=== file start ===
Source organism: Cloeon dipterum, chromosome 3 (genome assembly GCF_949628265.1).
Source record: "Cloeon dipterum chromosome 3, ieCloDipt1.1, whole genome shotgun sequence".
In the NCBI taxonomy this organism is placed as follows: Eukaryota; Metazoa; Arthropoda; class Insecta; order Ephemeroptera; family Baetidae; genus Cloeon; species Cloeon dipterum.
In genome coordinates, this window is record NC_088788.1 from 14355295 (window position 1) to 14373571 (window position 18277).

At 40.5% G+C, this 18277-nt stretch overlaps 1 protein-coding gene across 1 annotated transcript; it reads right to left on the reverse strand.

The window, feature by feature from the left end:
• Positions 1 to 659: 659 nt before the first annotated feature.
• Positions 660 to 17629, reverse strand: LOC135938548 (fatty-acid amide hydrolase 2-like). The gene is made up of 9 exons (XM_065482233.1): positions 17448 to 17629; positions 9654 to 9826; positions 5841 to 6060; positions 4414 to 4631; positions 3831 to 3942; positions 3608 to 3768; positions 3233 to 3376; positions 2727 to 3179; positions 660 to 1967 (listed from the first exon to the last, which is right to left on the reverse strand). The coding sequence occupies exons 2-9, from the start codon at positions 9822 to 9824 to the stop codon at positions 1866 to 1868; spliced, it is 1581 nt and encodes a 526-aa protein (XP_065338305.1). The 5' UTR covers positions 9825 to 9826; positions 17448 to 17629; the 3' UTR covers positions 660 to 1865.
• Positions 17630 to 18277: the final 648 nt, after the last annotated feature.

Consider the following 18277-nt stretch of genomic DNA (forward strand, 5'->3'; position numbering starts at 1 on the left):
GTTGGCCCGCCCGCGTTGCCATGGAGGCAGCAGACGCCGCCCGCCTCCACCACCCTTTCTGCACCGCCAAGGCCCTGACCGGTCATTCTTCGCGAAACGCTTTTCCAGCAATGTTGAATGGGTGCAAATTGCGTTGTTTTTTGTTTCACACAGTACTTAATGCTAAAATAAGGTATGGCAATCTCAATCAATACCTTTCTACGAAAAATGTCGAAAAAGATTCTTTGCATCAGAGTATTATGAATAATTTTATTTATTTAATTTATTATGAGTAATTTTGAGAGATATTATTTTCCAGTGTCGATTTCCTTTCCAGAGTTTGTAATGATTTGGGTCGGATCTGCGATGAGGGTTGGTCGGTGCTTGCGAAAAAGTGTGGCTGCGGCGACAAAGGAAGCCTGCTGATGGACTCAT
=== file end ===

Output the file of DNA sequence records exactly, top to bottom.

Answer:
Source organism: Cloeon dipterum, chromosome 3 (genome assembly GCF_949628265.1).
Source record: "Cloeon dipterum chromosome 3, ieCloDipt1.1, whole genome shotgun sequence".
In the NCBI taxonomy this organism is placed as follows: Eukaryota; Metazoa; Arthropoda; class Insecta; order Ephemeroptera; family Baetidae; genus Cloeon; species Cloeon dipterum.
In genome coordinates, this window is record NC_088788.1 from 14355295 (window position 1) to 14373571 (window position 18277).

At 40.5% G+C, this 18277-nt stretch overlaps 1 protein-coding gene across 1 annotated transcript; it reads right to left on the reverse strand.

The window, feature by feature from the left end:
• Positions 1 to 659: 659 nt before the first annotated feature.
• Positions 660 to 17629, reverse strand: LOC135938548 (fatty-acid amide hydrolase 2-like). The gene is made up of 9 exons (XM_065482233.1): positions 17448 to 17629; positions 9654 to 9826; positions 5841 to 6060; positions 4414 to 4631; positions 3831 to 3942; positions 3608 to 3768; positions 3233 to 3376; positions 2727 to 3179; positions 660 to 1967 (listed from the first exon to the last, which is right to left on the reverse strand). The coding sequence occupies exons 2-9, from the start codon at positions 9822 to 9824 to the stop codon at positions 1866 to 1868; spliced, it is 1581 nt and encodes a 526-aa protein (XP_065338305.1). The 5' UTR covers positions 9825 to 9826; positions 17448 to 17629; the 3' UTR covers positions 660 to 1865.
• Positions 17630 to 18277: the final 648 nt, after the last annotated feature.

Consider the following 18277-nt stretch of genomic DNA (forward strand, 5'->3'; position numbering starts at 1 on the left):
GTTGGCCCGCCCGCGTTGCCATGGAGGCAGCAGACGCCGCCCGCCTCCACCACCCTTTCTGCACCGCCAAGGCCCTGACCGGTCATTCTTCGCGAAACGCTTTTCCAGCAATGTTGAATGGGTGCAAATTGCGTTGTTTTTTGTTTCACACAGTACTTAATGCTAAAATAAGGTATGGCAATCTCAATCAATACCTTTCTACGAAAAATGTCGAAAAAGATTCTTTGCATCAGAGTATTATGAATAATTTTATTTATTTAATTTATTATGAGTAATTTTGAGAGATATTATTTTCCAGTGTCGATTTCCTTTCCAGAGTTTGTAATGATTTGGGTCGGATCTGCGATGAGGGTTGGTCGGTGCTTGCGAAAAAGTGTGGCTGCGGCGACAAAGGAAGCCTGCTGATGGACTCAT